What is the link between Cambodian sand dredgers along the banks of the Mekong River, urban farmers in Phnom Penh, who are witnessing a drastic reduction in lake and wetland areas, and the Vietnamese farmers of the Mekong Delta, who are turning away from rice-growing to migrate to Ho Chi Minh City, the country’s economic capital, in search of a better life? Or between Laotian workers in the mining industry in Xaysomboun Province, near Vientiane, and the peasant farmers of the mountainous provinces in northern Thailand, who are increasingly dependent on the expansion of corn monoculture in the hands of multinational firms? Not to mention the Ta’ang tea farmers in Myanmar faced with the rollout strategy for a new economic development corridor on the Chinese border?
All these examples relate to one of the greatest challenges of the 20th century: the joint acceleration of inequalities and environmental damage. Recent studies have shown that this is a challenge all over the world, but the Mekong River Basin undoubtedly provides a perfect illustration. The region is home to an ethnic mosaic of more than 250 million people on the Indochinese peninsula, exposed to the full range of climate and environmental upheavals.
If proof were needed, the Covid-19 crisis reminds us of the extent to which ecological destruction can lead to healthcare inequalities and socioeconomic crises. Conversely, it also shows us how inequalities are themselves a major obstacle to the social cohesion that is necessary to undertake ecological reconstruction.
The integrative role of the Mekong River
This is particularly true in Southeast Asia and in particular in these five countries of the Mekong (Cambodia, Laos, Myanmar, Thailand and Vietnam) forming an original geographical entity.
On the one hand, the highlands are a shared mountainous area that is home to a great number of ethnic groups. This range in Southeast Asia, more recently called Zomia by anthropologist James Scott, comprises territories at altitudes above 300 meters. The highland populations here have resisted all state authority for centuries.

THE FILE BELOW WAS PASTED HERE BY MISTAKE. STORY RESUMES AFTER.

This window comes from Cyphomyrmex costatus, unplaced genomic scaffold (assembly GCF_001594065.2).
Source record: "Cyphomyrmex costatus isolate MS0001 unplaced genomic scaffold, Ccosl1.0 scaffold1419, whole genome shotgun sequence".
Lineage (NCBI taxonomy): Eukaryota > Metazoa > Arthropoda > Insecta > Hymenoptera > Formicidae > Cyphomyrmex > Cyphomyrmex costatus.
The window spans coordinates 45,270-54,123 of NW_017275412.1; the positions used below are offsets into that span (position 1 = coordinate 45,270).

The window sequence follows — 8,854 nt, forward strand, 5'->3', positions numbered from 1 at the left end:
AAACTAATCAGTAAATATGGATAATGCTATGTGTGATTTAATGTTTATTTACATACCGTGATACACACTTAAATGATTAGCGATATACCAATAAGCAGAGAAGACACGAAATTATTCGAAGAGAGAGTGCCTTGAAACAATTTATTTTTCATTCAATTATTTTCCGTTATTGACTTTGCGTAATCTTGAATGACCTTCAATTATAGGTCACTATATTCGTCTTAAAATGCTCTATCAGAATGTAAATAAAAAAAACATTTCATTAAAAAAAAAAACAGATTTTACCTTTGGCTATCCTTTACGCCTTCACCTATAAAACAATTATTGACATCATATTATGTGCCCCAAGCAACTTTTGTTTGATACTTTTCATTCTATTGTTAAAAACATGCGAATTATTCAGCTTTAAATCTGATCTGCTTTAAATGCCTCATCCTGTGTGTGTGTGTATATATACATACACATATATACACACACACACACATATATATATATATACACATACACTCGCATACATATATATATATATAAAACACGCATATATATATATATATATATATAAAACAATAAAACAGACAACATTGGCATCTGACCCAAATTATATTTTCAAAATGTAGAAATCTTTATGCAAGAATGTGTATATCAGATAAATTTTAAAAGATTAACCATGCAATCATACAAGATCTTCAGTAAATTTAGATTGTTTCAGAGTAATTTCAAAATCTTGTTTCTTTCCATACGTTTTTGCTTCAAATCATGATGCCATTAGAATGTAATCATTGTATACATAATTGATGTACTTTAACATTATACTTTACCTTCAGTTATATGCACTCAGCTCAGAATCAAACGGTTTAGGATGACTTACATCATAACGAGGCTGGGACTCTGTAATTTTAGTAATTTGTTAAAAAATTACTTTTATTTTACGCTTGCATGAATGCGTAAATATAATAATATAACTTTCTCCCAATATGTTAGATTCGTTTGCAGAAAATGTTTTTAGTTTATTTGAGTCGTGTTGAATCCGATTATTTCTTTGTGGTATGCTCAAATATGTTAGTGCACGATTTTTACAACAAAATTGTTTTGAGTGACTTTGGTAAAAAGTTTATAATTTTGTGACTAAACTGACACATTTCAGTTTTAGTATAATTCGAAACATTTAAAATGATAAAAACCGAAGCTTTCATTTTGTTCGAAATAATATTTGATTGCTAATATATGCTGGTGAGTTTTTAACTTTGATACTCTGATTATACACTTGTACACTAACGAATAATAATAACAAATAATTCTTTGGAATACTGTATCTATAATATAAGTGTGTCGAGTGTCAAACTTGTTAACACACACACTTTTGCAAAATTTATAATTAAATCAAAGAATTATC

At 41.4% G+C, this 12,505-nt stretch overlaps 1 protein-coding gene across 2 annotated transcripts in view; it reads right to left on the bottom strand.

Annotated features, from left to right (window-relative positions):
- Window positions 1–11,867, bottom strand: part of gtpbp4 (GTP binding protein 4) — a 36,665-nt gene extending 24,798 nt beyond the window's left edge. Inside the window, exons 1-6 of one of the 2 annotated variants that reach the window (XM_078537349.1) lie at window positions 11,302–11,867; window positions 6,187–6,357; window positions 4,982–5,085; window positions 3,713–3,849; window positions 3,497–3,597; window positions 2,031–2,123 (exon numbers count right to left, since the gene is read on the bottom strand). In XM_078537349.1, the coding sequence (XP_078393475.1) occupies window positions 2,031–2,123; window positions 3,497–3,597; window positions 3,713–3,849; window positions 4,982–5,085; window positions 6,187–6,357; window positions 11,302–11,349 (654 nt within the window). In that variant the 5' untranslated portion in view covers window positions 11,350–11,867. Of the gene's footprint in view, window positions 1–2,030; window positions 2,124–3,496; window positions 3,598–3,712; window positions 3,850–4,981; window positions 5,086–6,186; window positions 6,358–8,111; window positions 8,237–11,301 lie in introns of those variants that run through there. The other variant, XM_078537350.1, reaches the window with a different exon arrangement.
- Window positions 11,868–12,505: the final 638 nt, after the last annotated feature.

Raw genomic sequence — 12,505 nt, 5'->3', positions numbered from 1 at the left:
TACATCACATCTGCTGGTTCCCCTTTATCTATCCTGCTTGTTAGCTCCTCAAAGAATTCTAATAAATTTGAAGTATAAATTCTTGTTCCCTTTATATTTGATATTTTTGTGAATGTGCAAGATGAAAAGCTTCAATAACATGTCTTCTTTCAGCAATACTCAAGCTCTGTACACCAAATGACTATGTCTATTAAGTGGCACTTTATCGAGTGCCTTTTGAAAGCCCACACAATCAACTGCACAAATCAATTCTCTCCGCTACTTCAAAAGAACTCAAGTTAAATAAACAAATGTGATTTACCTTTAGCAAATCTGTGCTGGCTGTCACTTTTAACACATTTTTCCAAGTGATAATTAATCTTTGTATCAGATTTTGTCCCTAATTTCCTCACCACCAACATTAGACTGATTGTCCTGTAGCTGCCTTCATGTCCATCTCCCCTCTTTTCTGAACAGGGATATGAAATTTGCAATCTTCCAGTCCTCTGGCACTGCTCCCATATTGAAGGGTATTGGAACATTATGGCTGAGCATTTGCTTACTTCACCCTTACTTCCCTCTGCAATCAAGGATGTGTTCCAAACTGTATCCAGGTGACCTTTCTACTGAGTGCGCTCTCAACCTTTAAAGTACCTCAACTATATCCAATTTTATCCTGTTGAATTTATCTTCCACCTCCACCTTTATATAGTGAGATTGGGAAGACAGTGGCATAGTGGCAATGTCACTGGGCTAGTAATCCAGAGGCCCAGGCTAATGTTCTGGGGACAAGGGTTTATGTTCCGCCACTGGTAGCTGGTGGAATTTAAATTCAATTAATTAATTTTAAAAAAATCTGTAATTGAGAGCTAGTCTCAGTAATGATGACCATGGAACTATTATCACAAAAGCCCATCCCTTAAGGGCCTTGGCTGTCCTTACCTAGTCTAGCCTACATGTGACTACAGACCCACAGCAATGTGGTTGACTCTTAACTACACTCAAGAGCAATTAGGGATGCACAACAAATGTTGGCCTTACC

The Mekong River originates in the foothills of the Himalayas in China and flows through the basin. Historically, it is on the meanders of this river at the foot of the mountains that centers of power formed through history, with organized societies and the development of highly diverse agriculture.
A third form of shared landscape stands out in the basin: the coasts of the Gulf of Thailand and South China Sea. In this region, typhoons are frequent and often destructive, but the people have learned to live with the water, whether in the immense delta of the river or on the steeper coastlines.
These countries are experiencing exceptional economic growth, driven by globalization and the emergence of China. Although they have not all experienced the same rates of growth and are not all at the same economic development level, they do exhibit a very clear common trend. Geopolitically, the five countries are learning to live together, after sometimes ignoring or opposing each other. A new balance is being struck both within the region and with neighboring nations. Given their close proximity with the emerging Chinese superpower, these countries share geopolitical constraints and opportunities which imply a delicate balance between imitation and autonomy. It is clear that the Mekong River plays a central integrative role in the peaceful development of the “angle of Asia”.
An environment suffering from disrupted ecological balances
The rapid integration of the Mekong River Basin into the global economy has placed considerable pressure on natural resources, and the environmental challenges in the region are huge. Dam construction, excessive groundwater extraction, fast-moving urban and infrastructure development, deforestation for export agriculture in particular, and mining have caused major environmental disruption and threatened the lives and livelihoods of millions of people, the most vulnerable of whom have paid a heavy price.